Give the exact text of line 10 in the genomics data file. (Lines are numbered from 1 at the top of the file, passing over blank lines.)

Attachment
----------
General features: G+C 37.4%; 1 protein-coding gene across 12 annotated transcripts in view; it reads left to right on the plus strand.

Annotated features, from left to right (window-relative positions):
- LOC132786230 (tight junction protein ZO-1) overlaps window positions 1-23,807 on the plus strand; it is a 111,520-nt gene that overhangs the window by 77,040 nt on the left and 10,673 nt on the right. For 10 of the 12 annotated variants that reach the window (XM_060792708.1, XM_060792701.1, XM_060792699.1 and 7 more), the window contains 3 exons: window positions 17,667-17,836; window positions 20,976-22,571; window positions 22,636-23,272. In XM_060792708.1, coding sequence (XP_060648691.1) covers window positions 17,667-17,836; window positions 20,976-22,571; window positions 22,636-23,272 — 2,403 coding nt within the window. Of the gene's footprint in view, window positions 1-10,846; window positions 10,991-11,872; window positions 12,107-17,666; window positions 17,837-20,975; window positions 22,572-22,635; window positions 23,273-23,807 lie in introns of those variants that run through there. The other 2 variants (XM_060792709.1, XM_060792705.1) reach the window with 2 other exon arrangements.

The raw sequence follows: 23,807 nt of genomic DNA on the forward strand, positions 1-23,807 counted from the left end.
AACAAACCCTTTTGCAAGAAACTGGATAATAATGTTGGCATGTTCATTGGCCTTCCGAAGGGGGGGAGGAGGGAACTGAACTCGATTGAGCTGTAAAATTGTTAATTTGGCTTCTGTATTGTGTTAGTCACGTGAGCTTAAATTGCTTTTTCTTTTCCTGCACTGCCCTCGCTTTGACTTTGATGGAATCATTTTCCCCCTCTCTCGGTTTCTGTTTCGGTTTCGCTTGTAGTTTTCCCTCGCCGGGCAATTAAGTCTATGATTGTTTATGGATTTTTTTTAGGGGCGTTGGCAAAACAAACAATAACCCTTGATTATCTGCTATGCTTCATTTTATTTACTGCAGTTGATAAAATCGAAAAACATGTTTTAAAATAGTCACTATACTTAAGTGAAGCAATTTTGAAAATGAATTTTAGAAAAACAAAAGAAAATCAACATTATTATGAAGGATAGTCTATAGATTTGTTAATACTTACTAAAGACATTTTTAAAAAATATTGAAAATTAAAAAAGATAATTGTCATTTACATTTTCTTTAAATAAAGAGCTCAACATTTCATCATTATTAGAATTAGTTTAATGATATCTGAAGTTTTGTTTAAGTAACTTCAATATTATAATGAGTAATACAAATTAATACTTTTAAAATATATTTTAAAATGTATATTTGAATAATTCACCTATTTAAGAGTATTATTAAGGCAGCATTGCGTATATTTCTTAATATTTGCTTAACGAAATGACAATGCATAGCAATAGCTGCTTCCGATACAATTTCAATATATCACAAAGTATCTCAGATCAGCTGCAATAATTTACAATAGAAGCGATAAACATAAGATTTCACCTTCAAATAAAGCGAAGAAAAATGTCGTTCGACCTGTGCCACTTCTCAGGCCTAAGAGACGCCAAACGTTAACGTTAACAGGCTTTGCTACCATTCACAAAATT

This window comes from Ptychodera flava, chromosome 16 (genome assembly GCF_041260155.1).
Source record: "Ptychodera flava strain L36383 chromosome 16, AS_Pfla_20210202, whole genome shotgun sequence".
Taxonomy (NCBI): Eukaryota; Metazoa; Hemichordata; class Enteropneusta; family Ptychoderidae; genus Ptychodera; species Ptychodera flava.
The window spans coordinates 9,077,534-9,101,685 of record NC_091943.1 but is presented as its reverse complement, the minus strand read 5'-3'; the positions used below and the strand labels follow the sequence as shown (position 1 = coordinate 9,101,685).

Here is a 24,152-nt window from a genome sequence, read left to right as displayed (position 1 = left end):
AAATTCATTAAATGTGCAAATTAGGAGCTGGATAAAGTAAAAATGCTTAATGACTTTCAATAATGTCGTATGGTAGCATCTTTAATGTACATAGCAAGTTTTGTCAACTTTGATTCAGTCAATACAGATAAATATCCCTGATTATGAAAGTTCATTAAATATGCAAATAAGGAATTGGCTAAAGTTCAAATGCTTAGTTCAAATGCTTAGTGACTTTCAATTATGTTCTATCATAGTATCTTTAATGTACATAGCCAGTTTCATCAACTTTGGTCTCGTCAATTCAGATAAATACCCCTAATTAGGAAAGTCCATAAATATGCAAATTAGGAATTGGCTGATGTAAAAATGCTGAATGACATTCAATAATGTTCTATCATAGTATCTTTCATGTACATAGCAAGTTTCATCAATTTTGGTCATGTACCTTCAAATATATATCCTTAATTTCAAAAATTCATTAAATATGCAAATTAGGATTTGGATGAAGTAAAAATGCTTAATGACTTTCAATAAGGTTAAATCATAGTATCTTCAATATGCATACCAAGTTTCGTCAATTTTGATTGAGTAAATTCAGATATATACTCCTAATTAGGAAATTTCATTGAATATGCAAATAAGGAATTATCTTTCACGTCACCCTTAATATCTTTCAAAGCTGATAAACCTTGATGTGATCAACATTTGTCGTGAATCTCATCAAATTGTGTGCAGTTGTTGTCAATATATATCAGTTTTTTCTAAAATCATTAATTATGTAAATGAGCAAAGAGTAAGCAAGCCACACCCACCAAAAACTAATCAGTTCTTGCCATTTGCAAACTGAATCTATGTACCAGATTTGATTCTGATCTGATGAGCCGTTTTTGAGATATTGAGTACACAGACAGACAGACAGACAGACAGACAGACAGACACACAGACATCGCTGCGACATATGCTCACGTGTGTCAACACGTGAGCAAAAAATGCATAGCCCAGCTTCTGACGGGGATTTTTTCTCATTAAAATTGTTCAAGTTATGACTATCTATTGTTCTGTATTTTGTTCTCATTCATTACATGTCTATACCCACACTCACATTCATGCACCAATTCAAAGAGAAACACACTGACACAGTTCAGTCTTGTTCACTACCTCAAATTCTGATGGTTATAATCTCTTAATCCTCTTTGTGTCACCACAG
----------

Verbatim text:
Here is a 24,152-nt window from a genome sequence, read left to right as displayed (position 1 = left end):